The craft that Mar selects is Feri, a particularly potent and intense strain of magic founded by Victor Anderson, a blind Oregon man who, in 1926, met an old woman in the woods. The woman initiated him “sexually and magically,” and Anderson had a vision of a “slim, feminine man,” “naked … towering and horned, cock, erect, blue flames wrapping his head like a crown.” After both vision and sexual-magic awakening were over, the old woman told Anderson that he was of “the Fairy race,” and that he’d meet others like him. This is the origin myth of the Feri Craft, which is a blend of Santeria, Vodou and ancient Hawaiian magic. Like all magic discussed in the book, Feri is performative, to a degree that’s embarrassing for most people who don’t consider themselves spiritual by any nature. Part of Mar’s journey is finding out for herself if she can fully surrender.
Her time at Panthea-Con and her encounter with Morpheus, the Feri priestess who channels Morrigan, a Celtic battle goddess, pique her interest. She studies with Karina, a Feri teacher who lives in New England and smokes hand-rolled American Spirits on her back deck while her kids are inside. The Feri training is arduous, conducted at first over email, then video, and finally in person, at Karina’s home. Mar commits fully to the rituals and ceremonies, but there’s always a nagging uncertainty in the back of her mind, a self-consciousness that she can’t quite shake.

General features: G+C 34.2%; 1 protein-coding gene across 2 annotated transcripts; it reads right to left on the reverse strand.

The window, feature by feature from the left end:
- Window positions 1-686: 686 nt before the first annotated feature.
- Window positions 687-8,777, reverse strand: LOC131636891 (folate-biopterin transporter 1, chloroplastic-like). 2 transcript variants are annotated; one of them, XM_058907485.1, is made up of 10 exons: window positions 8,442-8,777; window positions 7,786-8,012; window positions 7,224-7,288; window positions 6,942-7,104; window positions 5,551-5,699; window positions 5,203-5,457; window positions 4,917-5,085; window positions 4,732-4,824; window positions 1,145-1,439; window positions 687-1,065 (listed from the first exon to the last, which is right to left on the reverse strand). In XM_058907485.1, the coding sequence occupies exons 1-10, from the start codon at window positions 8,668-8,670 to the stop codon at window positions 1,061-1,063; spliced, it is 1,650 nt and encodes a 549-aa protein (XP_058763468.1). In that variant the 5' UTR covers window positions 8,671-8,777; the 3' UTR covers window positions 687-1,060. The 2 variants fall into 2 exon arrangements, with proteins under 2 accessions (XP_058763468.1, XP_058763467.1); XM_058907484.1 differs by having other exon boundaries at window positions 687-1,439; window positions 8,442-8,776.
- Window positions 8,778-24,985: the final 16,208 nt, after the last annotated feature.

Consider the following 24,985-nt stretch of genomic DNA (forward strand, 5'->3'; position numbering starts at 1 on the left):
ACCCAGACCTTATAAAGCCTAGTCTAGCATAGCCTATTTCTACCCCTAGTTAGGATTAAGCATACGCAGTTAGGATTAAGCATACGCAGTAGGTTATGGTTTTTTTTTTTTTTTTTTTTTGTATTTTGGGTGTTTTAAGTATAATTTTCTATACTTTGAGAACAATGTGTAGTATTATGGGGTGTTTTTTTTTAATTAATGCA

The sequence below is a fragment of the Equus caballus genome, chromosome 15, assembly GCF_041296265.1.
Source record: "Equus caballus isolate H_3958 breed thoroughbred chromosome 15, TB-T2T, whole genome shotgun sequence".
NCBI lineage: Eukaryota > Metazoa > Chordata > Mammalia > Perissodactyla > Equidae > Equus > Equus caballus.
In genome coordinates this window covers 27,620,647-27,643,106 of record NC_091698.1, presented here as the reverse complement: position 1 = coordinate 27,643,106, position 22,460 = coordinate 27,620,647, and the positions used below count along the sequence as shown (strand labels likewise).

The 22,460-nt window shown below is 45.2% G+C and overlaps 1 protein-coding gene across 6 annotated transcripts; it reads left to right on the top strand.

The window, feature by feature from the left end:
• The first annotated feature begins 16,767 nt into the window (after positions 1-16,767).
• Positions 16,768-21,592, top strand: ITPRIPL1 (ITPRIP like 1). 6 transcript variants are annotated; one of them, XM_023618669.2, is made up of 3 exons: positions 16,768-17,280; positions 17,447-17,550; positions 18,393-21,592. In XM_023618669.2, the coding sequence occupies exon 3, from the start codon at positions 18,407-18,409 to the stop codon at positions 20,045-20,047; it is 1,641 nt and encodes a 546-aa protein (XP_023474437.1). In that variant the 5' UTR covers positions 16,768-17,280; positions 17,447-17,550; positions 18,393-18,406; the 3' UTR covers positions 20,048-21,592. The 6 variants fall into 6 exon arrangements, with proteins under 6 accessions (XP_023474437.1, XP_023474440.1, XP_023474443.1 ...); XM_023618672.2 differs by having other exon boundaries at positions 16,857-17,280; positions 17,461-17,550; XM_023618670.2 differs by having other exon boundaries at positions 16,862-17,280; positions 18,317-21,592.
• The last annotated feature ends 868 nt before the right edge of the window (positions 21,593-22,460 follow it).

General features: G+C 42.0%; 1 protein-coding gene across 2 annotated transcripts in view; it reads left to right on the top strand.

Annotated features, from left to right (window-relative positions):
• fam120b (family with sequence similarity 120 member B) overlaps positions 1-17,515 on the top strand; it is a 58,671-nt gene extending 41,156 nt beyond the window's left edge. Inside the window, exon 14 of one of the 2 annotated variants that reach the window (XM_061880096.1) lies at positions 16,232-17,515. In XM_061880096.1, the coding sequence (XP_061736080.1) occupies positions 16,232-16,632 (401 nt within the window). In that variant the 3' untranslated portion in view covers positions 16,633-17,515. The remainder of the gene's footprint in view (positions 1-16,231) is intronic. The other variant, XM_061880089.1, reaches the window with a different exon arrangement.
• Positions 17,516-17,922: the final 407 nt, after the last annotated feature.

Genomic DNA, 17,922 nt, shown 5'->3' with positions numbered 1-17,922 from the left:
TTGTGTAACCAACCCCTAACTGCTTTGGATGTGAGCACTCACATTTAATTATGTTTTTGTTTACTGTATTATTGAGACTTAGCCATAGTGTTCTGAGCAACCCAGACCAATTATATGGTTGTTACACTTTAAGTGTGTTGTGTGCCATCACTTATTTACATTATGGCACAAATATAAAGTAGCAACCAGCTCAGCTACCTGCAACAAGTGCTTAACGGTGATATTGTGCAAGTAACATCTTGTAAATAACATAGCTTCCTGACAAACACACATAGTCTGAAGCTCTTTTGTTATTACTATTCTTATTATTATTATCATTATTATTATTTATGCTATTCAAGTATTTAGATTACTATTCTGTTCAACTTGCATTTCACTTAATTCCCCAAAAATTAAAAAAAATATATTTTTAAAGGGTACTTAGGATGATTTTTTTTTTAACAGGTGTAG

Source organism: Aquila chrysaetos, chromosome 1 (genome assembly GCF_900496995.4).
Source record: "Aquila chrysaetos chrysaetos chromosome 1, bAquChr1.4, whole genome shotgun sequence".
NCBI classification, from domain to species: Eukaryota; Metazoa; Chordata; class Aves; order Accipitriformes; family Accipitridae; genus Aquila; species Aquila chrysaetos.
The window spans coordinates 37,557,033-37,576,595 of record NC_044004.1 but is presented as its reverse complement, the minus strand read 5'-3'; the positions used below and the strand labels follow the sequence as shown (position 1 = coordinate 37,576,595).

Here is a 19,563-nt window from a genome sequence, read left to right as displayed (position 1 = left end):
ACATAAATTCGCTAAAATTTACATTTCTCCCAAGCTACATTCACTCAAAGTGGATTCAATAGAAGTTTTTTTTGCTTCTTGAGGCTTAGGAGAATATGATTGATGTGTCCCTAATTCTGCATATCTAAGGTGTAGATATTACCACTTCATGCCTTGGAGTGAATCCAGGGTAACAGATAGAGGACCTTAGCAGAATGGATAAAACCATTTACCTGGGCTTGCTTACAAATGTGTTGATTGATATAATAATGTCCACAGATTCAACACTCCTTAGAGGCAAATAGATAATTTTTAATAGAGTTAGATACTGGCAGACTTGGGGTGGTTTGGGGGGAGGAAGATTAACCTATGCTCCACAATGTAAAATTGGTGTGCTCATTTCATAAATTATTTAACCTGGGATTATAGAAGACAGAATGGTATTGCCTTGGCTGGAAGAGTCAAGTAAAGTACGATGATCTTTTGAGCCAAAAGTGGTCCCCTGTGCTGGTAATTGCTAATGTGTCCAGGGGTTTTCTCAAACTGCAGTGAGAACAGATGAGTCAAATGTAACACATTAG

It’s only in the chapter “The Binding” where her conviction seems to crystallize. She requests a binding spell from Morpheus, but her will peters out when she considers the actual steps she’d have to take: writing the name of her current lover’s ex-girlfriend on a slip of paper; sewing that paper into the thick folds of a cows tongue; sealing it shut with pins. It’s in this chapter that you clearly see that witchcraft and magic are an effective balm against complacency. At the end, her reluctance wins out: by mulling over her motivations behind performing the spell, she realizes that if her results had been what she wanted, it would’ve been forced. Where’s the satisfaction in a result that you single-handedly manipulated?
A larger theme that runs throughout is the association between witchcraft and trauma. Like any other religion, people turn to witchcraft in times of distress or depression. If you strip away the ceremonial daggers, the ecstatic dances and the chanting, witchcraft, like any religion, is a highly specialized form of self-help. People turn to witchcraft in part to deal with larger obstacles that feel wildly out of their control. To possess the ability to bend the forces of nature to your will is tempting; being able to actually affect change on what was previously seen as immovable is addicting. We turn to religion or to crystals or to storefront psychics to try and make sense out of the mess of our daily lives. We love control and are afraid of the unknown. Witchcraft purports to eradicate that fear and in doing so, give the power back to the living.
Witches Of America by Alex Mar is in bookstores now.